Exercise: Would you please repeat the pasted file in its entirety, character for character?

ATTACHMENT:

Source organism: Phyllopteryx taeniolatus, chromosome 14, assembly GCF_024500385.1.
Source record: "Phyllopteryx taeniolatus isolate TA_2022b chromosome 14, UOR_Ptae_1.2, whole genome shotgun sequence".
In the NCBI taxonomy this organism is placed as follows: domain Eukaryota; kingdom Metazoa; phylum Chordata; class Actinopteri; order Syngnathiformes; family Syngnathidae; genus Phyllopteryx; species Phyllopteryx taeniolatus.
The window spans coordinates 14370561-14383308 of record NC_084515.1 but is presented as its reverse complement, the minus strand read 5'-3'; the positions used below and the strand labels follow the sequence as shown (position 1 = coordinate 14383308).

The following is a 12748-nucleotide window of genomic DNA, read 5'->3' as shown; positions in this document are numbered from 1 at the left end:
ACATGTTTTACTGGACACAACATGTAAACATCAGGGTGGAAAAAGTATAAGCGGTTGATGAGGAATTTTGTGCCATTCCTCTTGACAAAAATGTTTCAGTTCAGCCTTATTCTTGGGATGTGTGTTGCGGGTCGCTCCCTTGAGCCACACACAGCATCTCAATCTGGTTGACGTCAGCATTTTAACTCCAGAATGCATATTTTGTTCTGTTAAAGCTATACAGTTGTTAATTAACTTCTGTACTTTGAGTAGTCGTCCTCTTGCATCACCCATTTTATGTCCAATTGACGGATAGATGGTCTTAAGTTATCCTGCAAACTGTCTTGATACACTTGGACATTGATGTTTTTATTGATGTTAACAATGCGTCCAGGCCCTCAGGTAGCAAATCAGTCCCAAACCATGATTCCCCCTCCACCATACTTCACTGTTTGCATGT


Source organism: Phyllopteryx taeniolatus, chromosome 14, assembly GCF_024500385.1.
Source record: "Phyllopteryx taeniolatus isolate TA_2022b chromosome 14, UOR_Ptae_1.2, whole genome shotgun sequence".
In the NCBI taxonomy this organism is placed as follows: domain Eukaryota; kingdom Metazoa; phylum Chordata; class Actinopteri; order Syngnathiformes; family Syngnathidae; genus Phyllopteryx; species Phyllopteryx taeniolatus.
The window spans coordinates 14370561-14383308 of record NC_084515.1 but is presented as its reverse complement, the minus strand read 5'-3'; the positions used below and the strand labels follow the sequence as shown (position 1 = coordinate 14383308).

The following is a 12748-nucleotide window of genomic DNA, read 5'->3' as shown; positions in this document are numbered from 1 at the left end:
ACATGTTTTACTGGACACAACATGTAAACATCAGGGTGGAAAAAGTATAAGCGGTTGATGAGGAATTTTGTGCCATTCCTCTTGACAAAAATGTTTCAGTTCAGCCTTATTCTTGGGATGTGTGTTGCGGGTCGCTCCCTTGAGCCACACACAGCATCTCAATCTGGTTGACGTCAGCATTTTAACTCCAGAATGCATATTTTGTTCTGTTAAAGCTATACAGTTGTTAATTAACTTCTGTACTTTGAGTAGTCGTCCTCTTGCATCACCCATTTTATGTCCAATTGACGGATAGATGGTCTTAAGTTATCCTGCAAACTGTCTTGATACACTTGGACATTGATGTTTTTATTGATGTTAACAATGCGTCCAGGCCCTCAGGTAGCAAATCAGTCCCAAACCATGATTCCCCCTCCACCATACTTCACTGTTTGCATGT